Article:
Volkswagen is working hard to overcome the fallout of the diesel emissions scandal. The company is moving fast on its electrification and automation strategies. The cars of the future will be connected cars with a large component of artificial intelligence. Vehicles will essentially function as computers that will be connected to other computers. Data will become increasingly important in the automotive industry and Volkswagen is one of the companies that is gearing up fast to develop its ability to process that data. This is probably what prompted Volkswagen to finalize an agreement recently with Google to collaborate for quantum computing.
The high processing power of quantum computers would be used in the automotive industry in many different areas, especially with the advent of autonomous vehicles. Such vehicles could use quantum computing for traffic optimization and better performance through the use of artificial intelligence and machine learning. It could also be used for the development of new material structures as the industry deals with the constraints of dealing with high-performance batteries for electric vehicles. While a conventional computer uses just a binary system to identify data, quantum computing uses the principles of quantum mechanics to process information in a wider variety of ways and. When quantum computing is used, it is exponentially faster and more powerful, making it possible to handle massive amounts of data.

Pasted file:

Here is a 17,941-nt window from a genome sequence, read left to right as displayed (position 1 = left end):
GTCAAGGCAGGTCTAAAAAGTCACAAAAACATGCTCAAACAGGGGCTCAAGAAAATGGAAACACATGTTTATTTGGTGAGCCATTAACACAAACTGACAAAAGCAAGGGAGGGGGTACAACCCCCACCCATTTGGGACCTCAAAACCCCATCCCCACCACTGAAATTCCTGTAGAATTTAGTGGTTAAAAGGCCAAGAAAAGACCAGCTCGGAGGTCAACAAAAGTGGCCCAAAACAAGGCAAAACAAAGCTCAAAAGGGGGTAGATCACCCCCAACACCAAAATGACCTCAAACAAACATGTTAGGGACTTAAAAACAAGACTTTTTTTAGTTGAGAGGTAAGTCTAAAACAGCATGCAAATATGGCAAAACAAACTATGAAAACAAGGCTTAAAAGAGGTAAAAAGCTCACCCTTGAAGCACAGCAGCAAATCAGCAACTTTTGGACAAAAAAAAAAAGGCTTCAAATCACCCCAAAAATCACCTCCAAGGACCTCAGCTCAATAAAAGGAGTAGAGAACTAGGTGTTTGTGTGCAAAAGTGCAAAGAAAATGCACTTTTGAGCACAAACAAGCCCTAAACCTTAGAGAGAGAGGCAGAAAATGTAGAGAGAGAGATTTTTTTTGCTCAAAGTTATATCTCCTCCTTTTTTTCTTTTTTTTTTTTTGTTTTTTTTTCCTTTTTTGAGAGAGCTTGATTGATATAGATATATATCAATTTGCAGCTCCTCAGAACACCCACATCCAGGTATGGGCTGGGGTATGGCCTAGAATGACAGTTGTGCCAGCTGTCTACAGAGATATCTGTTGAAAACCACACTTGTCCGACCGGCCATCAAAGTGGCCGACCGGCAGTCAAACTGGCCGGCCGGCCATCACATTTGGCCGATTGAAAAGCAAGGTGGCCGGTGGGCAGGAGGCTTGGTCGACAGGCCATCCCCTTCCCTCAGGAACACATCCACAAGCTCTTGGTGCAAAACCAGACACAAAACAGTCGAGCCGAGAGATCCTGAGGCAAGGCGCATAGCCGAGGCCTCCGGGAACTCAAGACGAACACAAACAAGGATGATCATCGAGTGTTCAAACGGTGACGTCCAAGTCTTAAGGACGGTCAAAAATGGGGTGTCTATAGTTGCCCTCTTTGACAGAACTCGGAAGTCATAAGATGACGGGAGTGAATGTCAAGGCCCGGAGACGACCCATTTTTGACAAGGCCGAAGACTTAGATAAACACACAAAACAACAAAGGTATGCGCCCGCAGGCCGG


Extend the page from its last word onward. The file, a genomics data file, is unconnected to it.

VW of America Executive Vice President Abdallah Shanti said that Volkswagen’s collaboration with Google marks the beginning of quantum computing in the automotive industry, and marks a significant advance when it comes to addressing modern mobility challenges which are unlikely to be solved with binary digital electronic computers.
He added, “Through this partnership, Volkswagen intends to unlock the potential of this technology, and share our learnings to motivate the development of quantum computers and algorithms.”
VW first worked with quantum-computing in March in China to optimize traffic for 10,000 taxis in Beijing, by working with another technology supplier.
Manju Mathew, an MBA in marketing, completed publisher training courses from the Oxford Brookes University and New York University. She started with marketing and PR roles before moving on to her current position as a full time writer. Currently living in Dubai, her life as an expat has sharpened her observation skills and flair for writing. She enjoys writing about luxury cars like Ferrari, Lamborghini, etc even if she can only dream of owning them.
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